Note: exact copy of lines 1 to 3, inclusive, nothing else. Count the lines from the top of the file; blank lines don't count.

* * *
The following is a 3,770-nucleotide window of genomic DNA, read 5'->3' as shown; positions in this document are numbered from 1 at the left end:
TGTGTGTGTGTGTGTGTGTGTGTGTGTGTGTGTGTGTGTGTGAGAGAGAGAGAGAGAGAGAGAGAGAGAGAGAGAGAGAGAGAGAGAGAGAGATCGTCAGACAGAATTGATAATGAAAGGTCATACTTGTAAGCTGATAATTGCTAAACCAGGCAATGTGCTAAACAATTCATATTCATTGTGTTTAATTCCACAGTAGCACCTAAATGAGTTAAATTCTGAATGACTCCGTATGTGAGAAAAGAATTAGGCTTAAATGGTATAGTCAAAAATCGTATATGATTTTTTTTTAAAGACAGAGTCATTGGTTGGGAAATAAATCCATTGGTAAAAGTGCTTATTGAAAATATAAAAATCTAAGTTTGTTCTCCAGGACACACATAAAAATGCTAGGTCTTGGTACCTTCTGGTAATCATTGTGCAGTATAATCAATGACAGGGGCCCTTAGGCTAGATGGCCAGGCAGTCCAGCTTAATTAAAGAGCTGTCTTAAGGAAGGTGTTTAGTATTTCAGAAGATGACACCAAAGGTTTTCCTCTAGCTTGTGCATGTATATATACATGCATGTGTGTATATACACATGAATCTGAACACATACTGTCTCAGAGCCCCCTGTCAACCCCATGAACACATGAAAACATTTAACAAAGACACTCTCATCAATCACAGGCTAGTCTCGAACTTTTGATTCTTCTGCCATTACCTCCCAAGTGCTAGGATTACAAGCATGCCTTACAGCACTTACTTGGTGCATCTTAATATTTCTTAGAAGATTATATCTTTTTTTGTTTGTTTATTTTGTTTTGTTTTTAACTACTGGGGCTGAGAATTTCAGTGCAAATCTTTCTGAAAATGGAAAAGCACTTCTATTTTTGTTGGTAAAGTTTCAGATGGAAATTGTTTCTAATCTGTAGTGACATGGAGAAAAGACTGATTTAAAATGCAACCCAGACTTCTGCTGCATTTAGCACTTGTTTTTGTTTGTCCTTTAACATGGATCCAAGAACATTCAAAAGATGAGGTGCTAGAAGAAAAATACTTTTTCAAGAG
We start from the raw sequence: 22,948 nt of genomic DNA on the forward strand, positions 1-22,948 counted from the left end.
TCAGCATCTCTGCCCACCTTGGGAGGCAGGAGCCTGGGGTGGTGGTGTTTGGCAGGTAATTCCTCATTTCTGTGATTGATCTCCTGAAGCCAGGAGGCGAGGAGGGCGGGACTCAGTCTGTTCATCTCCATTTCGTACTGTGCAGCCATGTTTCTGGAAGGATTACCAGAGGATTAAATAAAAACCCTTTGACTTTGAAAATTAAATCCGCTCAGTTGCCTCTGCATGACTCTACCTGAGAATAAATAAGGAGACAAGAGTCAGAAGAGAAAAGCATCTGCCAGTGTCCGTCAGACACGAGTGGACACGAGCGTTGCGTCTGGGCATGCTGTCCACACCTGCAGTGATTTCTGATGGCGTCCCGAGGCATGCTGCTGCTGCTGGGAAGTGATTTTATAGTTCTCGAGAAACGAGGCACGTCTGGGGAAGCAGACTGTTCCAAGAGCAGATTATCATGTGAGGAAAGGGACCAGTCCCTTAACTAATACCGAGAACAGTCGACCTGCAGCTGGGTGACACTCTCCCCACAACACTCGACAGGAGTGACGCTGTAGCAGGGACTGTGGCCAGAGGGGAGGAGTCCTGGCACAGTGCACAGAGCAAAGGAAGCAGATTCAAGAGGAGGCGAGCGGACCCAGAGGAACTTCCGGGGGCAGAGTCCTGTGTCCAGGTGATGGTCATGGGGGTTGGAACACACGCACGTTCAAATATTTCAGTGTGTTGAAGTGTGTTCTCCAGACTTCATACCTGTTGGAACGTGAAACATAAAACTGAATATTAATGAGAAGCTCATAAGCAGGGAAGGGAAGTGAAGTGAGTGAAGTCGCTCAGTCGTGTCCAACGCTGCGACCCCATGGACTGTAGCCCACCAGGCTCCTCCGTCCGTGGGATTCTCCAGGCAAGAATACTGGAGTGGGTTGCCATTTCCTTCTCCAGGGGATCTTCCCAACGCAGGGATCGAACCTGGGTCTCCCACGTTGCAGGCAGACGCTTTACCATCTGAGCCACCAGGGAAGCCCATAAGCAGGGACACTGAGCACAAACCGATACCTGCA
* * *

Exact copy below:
The following is a 3,770-nucleotide window of genomic DNA, read 5'->3' as shown; positions in this document are numbered from 1 at the left end:
TGTGTGTGTGTGTGTGTGTGTGTGTGTGTGTGTGTGTGTGTGAGAGAGAGAGAGAGAGAGAGAGAGAGAGAGAGAGAGAGAGAGAGAGAGAGATCGTCAGACAGAATTGATAATGAAAGGTCATACTTGTAAGCTGATAATTGCTAAACCAGGCAATGTGCTAAACAATTCATATTCATTGTGTTTAATTCCACAGTAGCACCTAAATGAGTTAAATTCTGAATGACTCCGTATGTGAGAAAAGAATTAGGCTTAAATGGTATAGTCAAAAATCGTATATGATTTTTTTTTAAAGACAGAGTCATTGGTTGGGAAATAAATCCATTGGTAAAAGTGCTTATTGAAAATATAAAAATCTAAGTTTGTTCTCCAGGACACACATAAAAATGCTAGGTCTTGGTACCTTCTGGTAATCATTGTGCAGTATAATCAATGACAGGGGCCCTTAGGCTAGATGGCCAGGCAGTCCAGCTTAATTAAAGAGCTGTCTTAAGGAAGGTGTTTAGTATTTCAGAAGATGACACCAAAGGTTTTCCTCTAGCTTGTGCATGTATATATACATGCATGTGTGTATATACACATGAATCTGAACACATACTGTCTCAGAGCCCCCTGTCAACCCCATGAACACATGAAAACATTTAACAAAGACACTCTCATCAATCACAGGCTAGTCTCGAACTTTTGATTCTTCTGCCATTACCTCCCAAGTGCTAGGATTACAAGCATGCCTTACAGCACTTACTTGGTGCATCTTAATATTTCTTAGAAGATTATATCTTTTTTTGTTTGTTTATTTTGTTTTGTTTTTAACTACTGGGGCTGAGAATTTCAGTGCAAATCTTTCTGAAAATGGAAAAGCACTTCTATTTTTGTTGGTAAAGTTTCAGATGGAAATTGTTTCTAATCTGTAGTGACATGGAGAAAAGACTGATTTAAAATGCAACCCAGACTTCTGCTGCATTTAGCACTTGTTTTTGTTTGTCCTTTAACATGGATCCAAGAACATTCAAAAGATGAGGTGCTAGAAGAAAAATACTTTTTCAAGAG
We start from the raw sequence: 22,948 nt of genomic DNA on the forward strand, positions 1-22,948 counted from the left end.